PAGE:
I have a python application which creates 3d models. It is already able to export these models as FBX, DAE, OBJ etc. In the vast majority of cases, the next step in the pipeline is touching up the model inside blender, which means I then have to import the models in blender from the said export formats.

However, some blender-specific features aren't possible to express in these file formats. The obvious idea to solve this would be exporting directly to a blend file instead of to a third-part unrelated file format.

Researching ways to do this, I've found http://wiki.blender.org/index.php/User%3aIdeasman42/BlenderAsPyModule which seems like one approach. However, this seems to require a custom-built blender.

I have also found the binary specifications for the file format, notably http://wiki.blender.org/index.php/Dev:Source/Data_Structures/DNAStructs and (some other links which I'm not allowed to include in the post atm).

... so obviously it'd be possible (albeit cumbersome) to write an export function with a bit of trial an error.

However, before I do this: Has this already been done? Is there an existing library/API out there for producing blend files outside blender?

  • $\begingroup$ Question, how fixed is the specifications? $\endgroup$
    – user877329
    Commented May 19, 2015 at 16:50
  • $\begingroup$ If we're talking about the DNAStructs etc, it's my impression that this is not a formal file format specification, just an indication of how it usually looks. Blend files are more akin to memory dumps than structured data organizing. But I'm by no means an expert on it. $\endgroup$ Commented May 20, 2015 at 20:18

3 Answers 3


I don't know of how to export directly to Blender (seems overly complicated), but you could import PLY/STL/etc files, and then script all the additional features you want.

In my case, I was free to choose the original CAD program, so I chose to build directly in Blender via the PyModule. I work with Blender completely separate from the GUI, and rely only on an external python3 and the bpy module. The bpy module is easy to make.. and you can keep it largely separate from your existing blender install (I run from source folder).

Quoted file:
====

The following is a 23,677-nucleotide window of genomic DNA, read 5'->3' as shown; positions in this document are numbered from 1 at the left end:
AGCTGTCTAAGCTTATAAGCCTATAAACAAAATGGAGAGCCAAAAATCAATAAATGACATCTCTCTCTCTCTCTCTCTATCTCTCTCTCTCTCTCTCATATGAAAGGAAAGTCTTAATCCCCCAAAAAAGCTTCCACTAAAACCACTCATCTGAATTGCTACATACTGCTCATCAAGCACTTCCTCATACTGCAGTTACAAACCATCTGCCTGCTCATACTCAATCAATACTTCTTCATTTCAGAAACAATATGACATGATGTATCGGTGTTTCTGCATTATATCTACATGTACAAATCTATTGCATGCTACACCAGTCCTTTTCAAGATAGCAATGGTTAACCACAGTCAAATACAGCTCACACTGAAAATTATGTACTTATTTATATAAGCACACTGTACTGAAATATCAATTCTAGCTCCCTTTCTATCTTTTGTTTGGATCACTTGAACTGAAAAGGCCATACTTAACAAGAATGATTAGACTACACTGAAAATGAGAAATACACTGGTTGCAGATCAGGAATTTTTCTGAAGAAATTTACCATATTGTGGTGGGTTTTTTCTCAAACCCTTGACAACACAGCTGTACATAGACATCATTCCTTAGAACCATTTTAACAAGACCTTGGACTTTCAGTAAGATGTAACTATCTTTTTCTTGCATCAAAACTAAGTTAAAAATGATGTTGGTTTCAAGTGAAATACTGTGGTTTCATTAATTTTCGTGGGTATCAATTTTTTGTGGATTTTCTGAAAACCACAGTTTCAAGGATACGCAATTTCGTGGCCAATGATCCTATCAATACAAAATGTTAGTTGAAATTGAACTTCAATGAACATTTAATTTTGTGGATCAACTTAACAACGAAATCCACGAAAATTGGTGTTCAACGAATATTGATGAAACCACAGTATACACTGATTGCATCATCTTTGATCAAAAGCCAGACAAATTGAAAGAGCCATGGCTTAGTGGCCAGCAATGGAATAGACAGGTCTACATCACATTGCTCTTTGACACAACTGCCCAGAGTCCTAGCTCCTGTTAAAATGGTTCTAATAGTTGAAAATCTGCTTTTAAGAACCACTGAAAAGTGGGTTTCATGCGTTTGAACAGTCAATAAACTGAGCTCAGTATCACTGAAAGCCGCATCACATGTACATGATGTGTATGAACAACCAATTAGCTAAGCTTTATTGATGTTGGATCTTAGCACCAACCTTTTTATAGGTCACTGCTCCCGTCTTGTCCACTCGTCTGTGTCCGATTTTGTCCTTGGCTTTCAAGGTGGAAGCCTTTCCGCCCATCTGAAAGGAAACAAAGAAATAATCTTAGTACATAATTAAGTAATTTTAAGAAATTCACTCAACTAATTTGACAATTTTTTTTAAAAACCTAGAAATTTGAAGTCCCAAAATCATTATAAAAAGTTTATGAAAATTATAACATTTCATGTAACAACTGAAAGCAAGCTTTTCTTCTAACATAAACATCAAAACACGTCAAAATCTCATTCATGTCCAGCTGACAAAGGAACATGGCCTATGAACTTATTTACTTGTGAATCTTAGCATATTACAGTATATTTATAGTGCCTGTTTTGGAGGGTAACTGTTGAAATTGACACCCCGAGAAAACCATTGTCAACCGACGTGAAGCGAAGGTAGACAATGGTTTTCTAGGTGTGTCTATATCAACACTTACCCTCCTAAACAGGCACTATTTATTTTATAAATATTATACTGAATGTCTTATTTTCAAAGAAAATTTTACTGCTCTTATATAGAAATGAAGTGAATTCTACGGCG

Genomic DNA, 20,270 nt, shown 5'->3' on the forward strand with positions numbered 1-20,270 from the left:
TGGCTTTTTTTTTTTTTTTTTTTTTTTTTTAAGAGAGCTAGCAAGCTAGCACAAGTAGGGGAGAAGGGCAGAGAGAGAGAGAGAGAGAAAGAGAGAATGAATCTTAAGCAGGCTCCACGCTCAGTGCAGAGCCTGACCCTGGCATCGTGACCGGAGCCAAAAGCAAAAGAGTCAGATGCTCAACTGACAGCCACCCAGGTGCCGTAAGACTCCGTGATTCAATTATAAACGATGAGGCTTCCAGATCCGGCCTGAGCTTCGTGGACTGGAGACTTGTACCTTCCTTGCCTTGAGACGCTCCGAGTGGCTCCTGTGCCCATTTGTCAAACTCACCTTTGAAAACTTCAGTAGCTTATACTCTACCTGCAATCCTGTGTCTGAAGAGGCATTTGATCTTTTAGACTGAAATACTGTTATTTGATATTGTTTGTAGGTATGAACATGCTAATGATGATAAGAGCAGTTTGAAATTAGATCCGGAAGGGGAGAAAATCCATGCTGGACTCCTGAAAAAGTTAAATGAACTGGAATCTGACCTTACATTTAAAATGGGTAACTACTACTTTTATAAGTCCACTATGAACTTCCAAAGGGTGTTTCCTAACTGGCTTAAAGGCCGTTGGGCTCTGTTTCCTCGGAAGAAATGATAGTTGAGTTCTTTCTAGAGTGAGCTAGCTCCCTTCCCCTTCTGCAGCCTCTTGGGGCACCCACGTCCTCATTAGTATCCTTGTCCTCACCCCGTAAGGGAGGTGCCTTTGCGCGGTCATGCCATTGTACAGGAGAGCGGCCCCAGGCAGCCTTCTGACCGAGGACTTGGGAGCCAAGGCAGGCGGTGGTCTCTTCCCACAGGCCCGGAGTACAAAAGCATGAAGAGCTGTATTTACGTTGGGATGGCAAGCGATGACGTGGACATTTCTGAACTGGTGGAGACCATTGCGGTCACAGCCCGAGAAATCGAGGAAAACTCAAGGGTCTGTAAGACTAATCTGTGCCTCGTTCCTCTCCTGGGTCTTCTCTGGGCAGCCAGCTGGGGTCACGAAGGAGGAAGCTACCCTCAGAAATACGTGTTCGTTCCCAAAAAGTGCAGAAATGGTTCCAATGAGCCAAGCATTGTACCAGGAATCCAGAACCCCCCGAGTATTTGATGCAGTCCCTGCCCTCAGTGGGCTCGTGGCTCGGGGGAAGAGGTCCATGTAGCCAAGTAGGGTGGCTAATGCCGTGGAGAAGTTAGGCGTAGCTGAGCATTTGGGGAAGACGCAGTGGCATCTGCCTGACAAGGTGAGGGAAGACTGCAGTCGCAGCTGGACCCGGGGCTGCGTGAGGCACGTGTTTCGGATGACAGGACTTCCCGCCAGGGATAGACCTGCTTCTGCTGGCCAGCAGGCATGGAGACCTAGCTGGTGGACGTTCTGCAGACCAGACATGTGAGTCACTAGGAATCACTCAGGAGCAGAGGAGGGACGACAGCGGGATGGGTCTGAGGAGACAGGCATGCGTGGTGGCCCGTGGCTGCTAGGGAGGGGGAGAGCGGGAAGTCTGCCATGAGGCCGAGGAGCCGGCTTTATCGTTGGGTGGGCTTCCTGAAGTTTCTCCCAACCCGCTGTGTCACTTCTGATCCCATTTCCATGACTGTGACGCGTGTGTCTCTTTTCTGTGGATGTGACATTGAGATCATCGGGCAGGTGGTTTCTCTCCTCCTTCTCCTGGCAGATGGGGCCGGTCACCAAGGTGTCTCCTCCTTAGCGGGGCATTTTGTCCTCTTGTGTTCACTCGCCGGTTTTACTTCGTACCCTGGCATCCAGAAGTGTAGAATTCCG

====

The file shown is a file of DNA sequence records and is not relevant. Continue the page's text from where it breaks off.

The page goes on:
Just run this command (make sure you don't have a $HOME/src):

git clone http://git.blender.org/blender.git && cd blender && git submodule update --init --recursive && git submodule foreach git checkout master && git submodule foreach git pull --rebase origin master && build_files/build_environment/install_deps.sh --with-all --skip-osl && sudo make bpy && cd .. && rm -rf blender && sudo rm -rf build_linux_bpy && rm -rf $HOME/src # this gets bpy python module

I also found this: https://code.google.com/p/pyblenderfile/ but, honestly, I don't see much benefit. Its not developed enough to allow importing everything, so I found a better way of doing the same thing using the bpy module.

What I do is this:

-- build stuff in blender (I do it via python, without ever starting the official application)

import bpy
#build stuff

-- import the model

import bpy

Works great for me. I have some issues recreating stuff you can do in the GUI, but its mostly because Blender has terrible documentation for code (imo). Still, you can do sweet stuff since you call all the equivalent commands directly in python and it executes using the bpy module.

  • $\begingroup$ Using blender api was an approach we used before but largely abandoned due to frequent API changes in blender, and the load of support requests from users who couldn't figure out how to install a plugin in blender. But the pyblender file looks like a readable start for figuring out the basic structures of the blend file. Thanks! $\endgroup$ Commented Jun 30, 2015 at 7:33

There is no official API for writing blender files outside of blender. a few people have written ways of reading blender files though. the only one i have seen in python that is open is Blender Aid https://code.google.com/p/blender-aid/

it reads the blender file and enters information into a database about links from one file to another.

It could be a good starting point for you to write your own script to create blend files if you choose to go this way.


BAM (Bam Asset Manager) is able to manipulate .blend files (it can extract/pack everything needed by a given .blend (libraries, images...) into a single file), you may want to have a look at its code.


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